William Henry Hurlbert
William Henry Hurlbert (July 3, 1827—September 4, 1895) was an American journalist and author of “The Diary of a Public Man,” published in the North American Review in 1879. His responsibility for the Diary—once dubbed the “most gigantic” problem of uncertain authorship in American historical writing—was carefully concealed and has only recently been established.
Hurlbert was born in Charleston, South Carolina. His father, Martin Luther Hurlbut, a Unitarian minister and schoolmaster from Massachusetts, resettled in South Carolina in 1812 and lived there for most of the next two decades. The elder Hurlbut remained a self-conscious Yankee who nonetheless owned slaves. Hurlbert’s mother, Margaret Ashburner Morford Hurlbut, his father’s second wife, was a native of Princeton, New Jersey. Hurlbert’s parents moved to Philadelphia in 1831, where his father founded a successful school.
Fragmentary evidence suggests that Hurlbert’s childhood was difficult and intense. The gifted son plainly was his father’s star pupil, adept in rhetoric, foreign languages, and classical literature. One may surmise that he was pushed to excel. His subsequent decision to change the way he spelled the family name may have distanced him from an overly demanding paterfamilias.
Martin Luther Hurlbut died unexpectedly in 1843. William and his mother and sisters promptly returned to South Carolina. There the precocious sixteen-year-old came under the influence of his half brother, Stephen Augustus Hurlbut, an aspiring lawyer and politician who was over a decade William’s senior. Stephen—who later moved to Illinois, became an ally of Abraham Lincoln’s, and served as a Union general during the Civil War—was attempting in the early 1840s to carve out a niche in Charleston society. He persuaded William to study for the Unitarian ministry.
When Hurlbert enrolled at Harvard College in 1845, he had spent his most recent two years in Charleston and was regarded as a Southerner. He earned an undergraduate degree in 1847 and a divinity degree in 1849. Following college he traveled extensively in Europe. His personal charm, his gifts as a linguist, and his ability of “acquiring knowledge as if by magic” enabled him to pass easily as “a Frenchman in France, an Italian in Italy, [and] a Spaniard in Spanish countries.” He served a brief stint as a Unitarian minister in Salem, Massachusetts, where he was said to be “extremely popular and very much admired as a preacher.”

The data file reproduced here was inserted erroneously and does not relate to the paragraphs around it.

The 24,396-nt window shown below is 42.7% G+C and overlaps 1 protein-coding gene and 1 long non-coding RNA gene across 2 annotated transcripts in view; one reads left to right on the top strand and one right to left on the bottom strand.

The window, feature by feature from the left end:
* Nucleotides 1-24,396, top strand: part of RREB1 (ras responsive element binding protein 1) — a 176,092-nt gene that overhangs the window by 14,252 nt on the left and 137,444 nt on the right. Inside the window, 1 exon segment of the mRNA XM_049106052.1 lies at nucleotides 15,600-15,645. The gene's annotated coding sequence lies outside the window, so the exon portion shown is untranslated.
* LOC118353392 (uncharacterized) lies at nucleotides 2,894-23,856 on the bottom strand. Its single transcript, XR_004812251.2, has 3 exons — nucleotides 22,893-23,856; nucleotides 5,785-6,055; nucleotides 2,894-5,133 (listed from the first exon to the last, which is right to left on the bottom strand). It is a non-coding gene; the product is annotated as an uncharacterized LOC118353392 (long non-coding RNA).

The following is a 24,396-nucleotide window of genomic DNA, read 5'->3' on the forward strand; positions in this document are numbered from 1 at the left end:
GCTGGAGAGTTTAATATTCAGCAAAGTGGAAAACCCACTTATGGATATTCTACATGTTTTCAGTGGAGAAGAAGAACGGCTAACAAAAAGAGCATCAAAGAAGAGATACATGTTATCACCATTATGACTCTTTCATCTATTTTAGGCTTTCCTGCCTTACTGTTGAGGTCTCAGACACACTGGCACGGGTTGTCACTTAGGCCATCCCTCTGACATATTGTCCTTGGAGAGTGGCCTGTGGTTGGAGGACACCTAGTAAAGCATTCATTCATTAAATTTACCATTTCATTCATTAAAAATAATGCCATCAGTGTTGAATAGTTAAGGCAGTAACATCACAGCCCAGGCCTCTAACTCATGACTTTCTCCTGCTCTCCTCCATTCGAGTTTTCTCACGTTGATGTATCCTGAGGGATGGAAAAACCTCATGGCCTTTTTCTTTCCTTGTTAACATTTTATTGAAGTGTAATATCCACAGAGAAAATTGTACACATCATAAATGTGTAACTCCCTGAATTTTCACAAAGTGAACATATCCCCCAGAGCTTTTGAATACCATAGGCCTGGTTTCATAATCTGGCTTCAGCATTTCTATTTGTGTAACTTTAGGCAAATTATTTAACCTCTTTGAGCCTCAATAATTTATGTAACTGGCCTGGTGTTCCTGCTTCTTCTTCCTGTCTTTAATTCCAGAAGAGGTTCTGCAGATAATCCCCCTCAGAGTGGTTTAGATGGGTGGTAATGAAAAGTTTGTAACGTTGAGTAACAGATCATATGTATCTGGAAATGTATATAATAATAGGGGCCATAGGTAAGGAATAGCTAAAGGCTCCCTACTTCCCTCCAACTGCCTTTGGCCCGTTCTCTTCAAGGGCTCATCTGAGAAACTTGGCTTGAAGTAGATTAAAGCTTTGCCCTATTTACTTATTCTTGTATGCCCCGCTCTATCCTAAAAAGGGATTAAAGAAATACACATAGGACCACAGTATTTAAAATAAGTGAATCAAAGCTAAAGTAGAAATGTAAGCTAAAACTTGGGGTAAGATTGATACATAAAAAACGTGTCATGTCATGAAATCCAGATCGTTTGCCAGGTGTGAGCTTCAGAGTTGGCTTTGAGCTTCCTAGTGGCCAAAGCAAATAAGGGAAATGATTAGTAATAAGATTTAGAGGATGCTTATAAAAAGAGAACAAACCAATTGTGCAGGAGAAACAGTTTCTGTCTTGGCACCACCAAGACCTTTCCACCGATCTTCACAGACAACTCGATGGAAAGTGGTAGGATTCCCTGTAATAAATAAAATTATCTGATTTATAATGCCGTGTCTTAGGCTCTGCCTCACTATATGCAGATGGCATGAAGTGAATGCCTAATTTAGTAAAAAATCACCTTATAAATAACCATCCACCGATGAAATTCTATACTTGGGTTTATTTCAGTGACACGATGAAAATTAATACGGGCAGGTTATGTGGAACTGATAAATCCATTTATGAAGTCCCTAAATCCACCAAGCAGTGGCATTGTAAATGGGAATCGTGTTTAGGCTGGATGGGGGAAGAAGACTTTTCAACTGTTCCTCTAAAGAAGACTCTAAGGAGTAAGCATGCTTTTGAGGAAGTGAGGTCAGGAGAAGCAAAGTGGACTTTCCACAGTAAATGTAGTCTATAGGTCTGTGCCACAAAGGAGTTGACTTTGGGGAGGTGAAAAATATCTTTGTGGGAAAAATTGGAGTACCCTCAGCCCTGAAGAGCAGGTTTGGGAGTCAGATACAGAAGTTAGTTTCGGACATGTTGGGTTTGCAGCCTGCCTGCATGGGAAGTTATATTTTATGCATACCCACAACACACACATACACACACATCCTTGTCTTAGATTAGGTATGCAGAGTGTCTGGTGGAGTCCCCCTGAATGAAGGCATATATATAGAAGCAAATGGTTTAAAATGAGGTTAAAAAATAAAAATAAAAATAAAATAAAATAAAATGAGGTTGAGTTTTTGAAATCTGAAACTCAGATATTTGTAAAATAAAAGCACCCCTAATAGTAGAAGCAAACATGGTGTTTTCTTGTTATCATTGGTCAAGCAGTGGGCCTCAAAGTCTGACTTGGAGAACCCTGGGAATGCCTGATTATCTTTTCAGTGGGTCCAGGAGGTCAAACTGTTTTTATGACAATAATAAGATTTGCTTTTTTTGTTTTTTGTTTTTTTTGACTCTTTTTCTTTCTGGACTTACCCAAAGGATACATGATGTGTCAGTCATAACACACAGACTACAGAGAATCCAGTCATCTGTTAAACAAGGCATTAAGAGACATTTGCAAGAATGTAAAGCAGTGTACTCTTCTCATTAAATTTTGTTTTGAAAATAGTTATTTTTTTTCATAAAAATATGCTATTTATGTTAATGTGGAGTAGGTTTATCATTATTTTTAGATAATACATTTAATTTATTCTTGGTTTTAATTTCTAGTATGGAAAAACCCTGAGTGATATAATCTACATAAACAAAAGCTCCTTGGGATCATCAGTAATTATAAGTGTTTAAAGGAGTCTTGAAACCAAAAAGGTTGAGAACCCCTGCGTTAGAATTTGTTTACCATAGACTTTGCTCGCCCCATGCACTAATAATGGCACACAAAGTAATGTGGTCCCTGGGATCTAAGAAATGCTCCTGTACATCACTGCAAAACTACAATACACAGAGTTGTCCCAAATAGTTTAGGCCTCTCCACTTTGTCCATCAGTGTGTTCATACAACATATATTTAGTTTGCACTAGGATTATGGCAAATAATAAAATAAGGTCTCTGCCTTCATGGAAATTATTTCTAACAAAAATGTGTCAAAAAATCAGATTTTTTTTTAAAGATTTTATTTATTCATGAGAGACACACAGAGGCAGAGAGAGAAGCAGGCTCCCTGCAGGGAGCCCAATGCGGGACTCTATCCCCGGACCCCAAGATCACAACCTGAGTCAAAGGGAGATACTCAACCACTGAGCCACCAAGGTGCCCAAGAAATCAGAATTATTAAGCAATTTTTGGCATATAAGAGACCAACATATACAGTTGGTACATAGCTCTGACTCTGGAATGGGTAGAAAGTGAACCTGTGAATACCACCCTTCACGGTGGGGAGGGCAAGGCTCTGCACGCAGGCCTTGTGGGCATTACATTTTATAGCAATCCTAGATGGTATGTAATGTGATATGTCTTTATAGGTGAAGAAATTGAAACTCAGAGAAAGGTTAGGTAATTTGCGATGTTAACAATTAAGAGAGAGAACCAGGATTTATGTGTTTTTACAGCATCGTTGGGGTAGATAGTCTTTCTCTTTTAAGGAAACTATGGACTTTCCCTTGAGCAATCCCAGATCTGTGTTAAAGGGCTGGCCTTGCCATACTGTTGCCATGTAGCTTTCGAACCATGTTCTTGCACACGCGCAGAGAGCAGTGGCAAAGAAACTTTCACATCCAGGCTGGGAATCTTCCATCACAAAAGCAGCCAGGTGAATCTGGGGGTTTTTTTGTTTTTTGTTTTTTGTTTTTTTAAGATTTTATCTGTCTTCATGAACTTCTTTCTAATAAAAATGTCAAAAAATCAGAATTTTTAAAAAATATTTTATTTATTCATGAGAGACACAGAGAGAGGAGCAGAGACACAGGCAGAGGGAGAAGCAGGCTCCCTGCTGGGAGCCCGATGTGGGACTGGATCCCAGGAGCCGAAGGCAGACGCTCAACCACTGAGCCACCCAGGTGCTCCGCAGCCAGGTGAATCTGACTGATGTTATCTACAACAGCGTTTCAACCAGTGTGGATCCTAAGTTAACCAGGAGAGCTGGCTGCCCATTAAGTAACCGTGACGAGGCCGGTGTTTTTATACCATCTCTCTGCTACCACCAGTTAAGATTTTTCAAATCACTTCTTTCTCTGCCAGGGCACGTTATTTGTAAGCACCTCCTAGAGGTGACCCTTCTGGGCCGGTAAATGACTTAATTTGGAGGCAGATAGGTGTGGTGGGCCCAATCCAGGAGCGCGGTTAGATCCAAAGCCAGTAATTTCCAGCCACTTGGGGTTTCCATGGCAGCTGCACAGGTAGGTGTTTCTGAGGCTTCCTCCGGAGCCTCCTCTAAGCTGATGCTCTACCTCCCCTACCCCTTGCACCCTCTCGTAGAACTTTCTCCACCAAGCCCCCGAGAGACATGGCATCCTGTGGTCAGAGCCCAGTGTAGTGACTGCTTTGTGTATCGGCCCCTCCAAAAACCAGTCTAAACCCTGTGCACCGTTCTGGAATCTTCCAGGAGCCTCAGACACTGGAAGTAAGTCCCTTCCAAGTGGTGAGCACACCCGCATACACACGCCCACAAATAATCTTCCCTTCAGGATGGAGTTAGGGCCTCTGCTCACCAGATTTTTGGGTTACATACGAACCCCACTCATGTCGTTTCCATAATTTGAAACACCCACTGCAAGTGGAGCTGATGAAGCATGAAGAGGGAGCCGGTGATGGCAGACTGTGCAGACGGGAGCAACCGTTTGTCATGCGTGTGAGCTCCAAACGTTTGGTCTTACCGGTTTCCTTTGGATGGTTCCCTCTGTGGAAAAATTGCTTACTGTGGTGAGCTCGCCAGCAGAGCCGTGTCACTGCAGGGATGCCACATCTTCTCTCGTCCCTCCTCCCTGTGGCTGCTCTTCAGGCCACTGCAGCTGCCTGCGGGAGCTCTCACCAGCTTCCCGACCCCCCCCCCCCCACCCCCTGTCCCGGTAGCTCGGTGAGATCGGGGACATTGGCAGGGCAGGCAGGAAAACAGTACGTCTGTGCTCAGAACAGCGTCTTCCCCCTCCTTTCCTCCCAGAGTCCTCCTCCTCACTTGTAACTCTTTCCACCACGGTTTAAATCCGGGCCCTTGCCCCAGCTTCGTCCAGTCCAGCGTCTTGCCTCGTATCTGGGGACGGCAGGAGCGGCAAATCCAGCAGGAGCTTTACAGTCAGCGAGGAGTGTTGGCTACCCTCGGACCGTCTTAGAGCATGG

An intellectual and social prodigy, Hurlbert wrote with flair and found that he could make a good living with his pen. For almost thirty years he worked for or edited newspapers. His skill as a wordsmith provided the foundation for his career. His first assignment as a daily journalist was a legendary success. Between 1857 and 1860, he wrote editorials for Henry J. Raymond’s New York Times. There he promptly displayed “those talents for which he became remarkable”—“quickness of perception, vividness of ideas, brilliancy of style,” and the “great art” of “writing for the press.” His “style and scholarship” were easily recognized and instantly “attracted attention.” He was “au courant with the transpiring of events abroad and at home;” he had historical perspective; and he was “extremely ready” with “rapid comment” when writing against a deadline about late-breaking news. Although James Gordon Bennett, Sr.’s New York Herald and Horace Greeley’s New York Tribune had more readers, the Times too had national perspective and commanded notice. Raymond made Hurlbert his right-hand man and second in command. During this time, Hurlbert also wrote the comic play Americans In Paris, which had a successful premiere at Wallack's Theatre in 1858.
Political differences that came to a head during the 1860 presidential campaign forced Raymond and Hurlbert to part ways. Raymond remained a moderate Republican who supported Lincoln. Hurlbert, who feared that the election of a Republican president would create dangerous repercussions in the South, favored Stephen A. Douglas, Lincoln’s Democratic rival. Hurlbert watched helplessly as the Union unraveled following Lincoln’s victory. An abortive personal peacemaking expedition led to his incarceration in Richmond, Virginia, the Confederate capital, from July 1861 until August 1862.
In 1862 Hurlbert joined the New York World, working directly under Manton Marble, the paper’s young owner and soon a fast friend. For the next two decades, the most productive of Hurlbert’s career, he wrote for the World. He, Marble, and two other talented journalists, Ivory Chamberlain and David Goodman Croly, made the World the most influential Democratic newspaper in the city and a kingmaker in national politics.